Tag Archives: Anne Bishop

Bishop, Anne: The Pillars of the World (Tir Alainn) (2001)

Reading to my daughter continues to be a pleasure. Our journey through the land of fantasy brought us into the world of Anne Bishop and the trilogy The World of the Fae.

The Pillars of the World is the first book of the series. It works well as a stand-alone novel. Bishop takes us in to a world where one man’s fears changed two countries into places where the gap between the powerful and the powerless becomes unbridgeable. Now the turn has come to Sylvalan.

Misogyny is said to be the hatred and dislike of girls or women. Personally, I believe it is more about fear of the perceived power or potential power of women and girls. Add to that a hunger for an increase in one’s own power and a religion or belief-system is born. Adolfo, the Master Inquisitor, the Witch’s Hammer, carries his misogynism and power hunger to extremes.

She’d never heard of the Evil One until Master Adolfo came to stay with Baron Hirstun. But she knew with absolute certainty that there was such a creature, that the Evil One did, indeed, walk the earth.

And its name was Master Inquisitor Adolfo, the Witch’s Hammer.

He was the very breath of Evil with his quietly spoken words and the gentle sadness in his eyes. Those things were the mask that hid a rotted spirit.

Oh, yes, treat the witch gently so that she may repent. Don’t look upon her limbs so that you won’t be swayed by lust.

The soul-rotted bastard just didn’t want those men to see the welts, the cuts, the burns he had inflicted on her to “help” her confess. The hobbles provided a clever excuse for why she couldn’t walk well. And he certainly hadn’t hesitated to indulge his lust. His rod was as much a tool as the heated poker and the thumbscrews.

While many witches in Sylvalan certainly have enough power to defend themselves, they also have a creed that states “do no harm”. Sometimes such beliefs are also taken to extremes. Not even saving themselves or their loved ones will bring the witches to use their magic to harm another person. Many of them end up being murdered after severe torture and forced confessions to crimes never committed. All for the sake of one man’s insatiable hunger and fear and other men’s envy.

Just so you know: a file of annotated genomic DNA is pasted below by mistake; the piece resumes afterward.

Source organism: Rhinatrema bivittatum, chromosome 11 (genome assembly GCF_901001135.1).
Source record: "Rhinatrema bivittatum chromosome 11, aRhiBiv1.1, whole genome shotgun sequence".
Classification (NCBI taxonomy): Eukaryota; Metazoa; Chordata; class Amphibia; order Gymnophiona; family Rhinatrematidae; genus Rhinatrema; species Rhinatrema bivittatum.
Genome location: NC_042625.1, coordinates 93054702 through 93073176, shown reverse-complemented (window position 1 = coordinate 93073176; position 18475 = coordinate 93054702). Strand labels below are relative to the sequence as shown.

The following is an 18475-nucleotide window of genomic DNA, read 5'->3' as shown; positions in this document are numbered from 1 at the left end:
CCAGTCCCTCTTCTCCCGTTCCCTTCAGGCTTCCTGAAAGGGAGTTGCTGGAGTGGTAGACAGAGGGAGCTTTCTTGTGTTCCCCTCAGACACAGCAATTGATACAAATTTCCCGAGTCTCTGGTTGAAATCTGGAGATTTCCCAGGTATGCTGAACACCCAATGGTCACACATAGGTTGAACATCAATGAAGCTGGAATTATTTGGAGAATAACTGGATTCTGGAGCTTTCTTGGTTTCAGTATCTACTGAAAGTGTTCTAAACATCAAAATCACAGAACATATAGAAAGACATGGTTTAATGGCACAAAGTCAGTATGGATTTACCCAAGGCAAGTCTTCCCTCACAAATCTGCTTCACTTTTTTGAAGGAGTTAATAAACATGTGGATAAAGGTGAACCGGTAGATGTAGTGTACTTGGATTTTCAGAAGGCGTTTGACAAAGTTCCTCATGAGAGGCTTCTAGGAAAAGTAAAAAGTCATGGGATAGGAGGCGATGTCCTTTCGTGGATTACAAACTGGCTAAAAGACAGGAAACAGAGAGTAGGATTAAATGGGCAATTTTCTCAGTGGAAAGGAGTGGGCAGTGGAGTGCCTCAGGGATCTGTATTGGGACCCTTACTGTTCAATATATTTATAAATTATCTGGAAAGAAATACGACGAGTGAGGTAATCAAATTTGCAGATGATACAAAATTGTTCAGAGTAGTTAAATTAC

Adolfo’s and his inquisitors’ distrust and dislike of the witches spreads to the rest of the population. We all know what happens when people flock together like sheep following the voice they want to hear rather than that little voice inside their own heads screaming STOP! The few who do try to stop what is happening end up being accused of the crime of “consorting with the Evil one” and killed.

All because of one man’s fears.

Not only the inquisitors regard witches as a lower species. The Fae in eastern Sylvalan consider themselves supreme beings of the earth. To take one’s pleasures with one of the non-fae is considered a right, but if a male fae should happen to breed a child upon one of the lesser species children are not taken care of. Female fae place the baby on the door-step of the father not wishing to sully Tir Alainn with mixed breeds. Tir Alainn is the home of the Fae, the place they venture out from when they want to play with those of lesser worth.

Definitely recommended both as a read-alone and read-together book.



Bishop, Anne: Ephemera

Musical writers. What a treat they are. Anne Bishop is one such writer, one who knows how to make all of her chords fit together into a song that satisfies the reader. She manages to portray the darkness in people without stepping into the land of horror. I love dark fantasy when it is performed like this.

Like all of Anne Bishop’s stories, Ephemera is character driven. Generally two or three of them are three-dimensional, while the rest end up complementing the main characters. Ephemera comes from an idea of our outer world reflecting our inner one. What if that were literal? Playing with that idea brought about the Ephemera world (Reading Cafe interview). As we discover in reading these books, the world of Ephemera is ephemeral (transitory). One can never know where one ends up, seeing as one’s heart shows the way.


German cover

“Long ago, in a time that has faded from memory, a mother’s tears forged the bridge that, ever after, connected the power of the living, ever-changing world to the human heart. – Myth”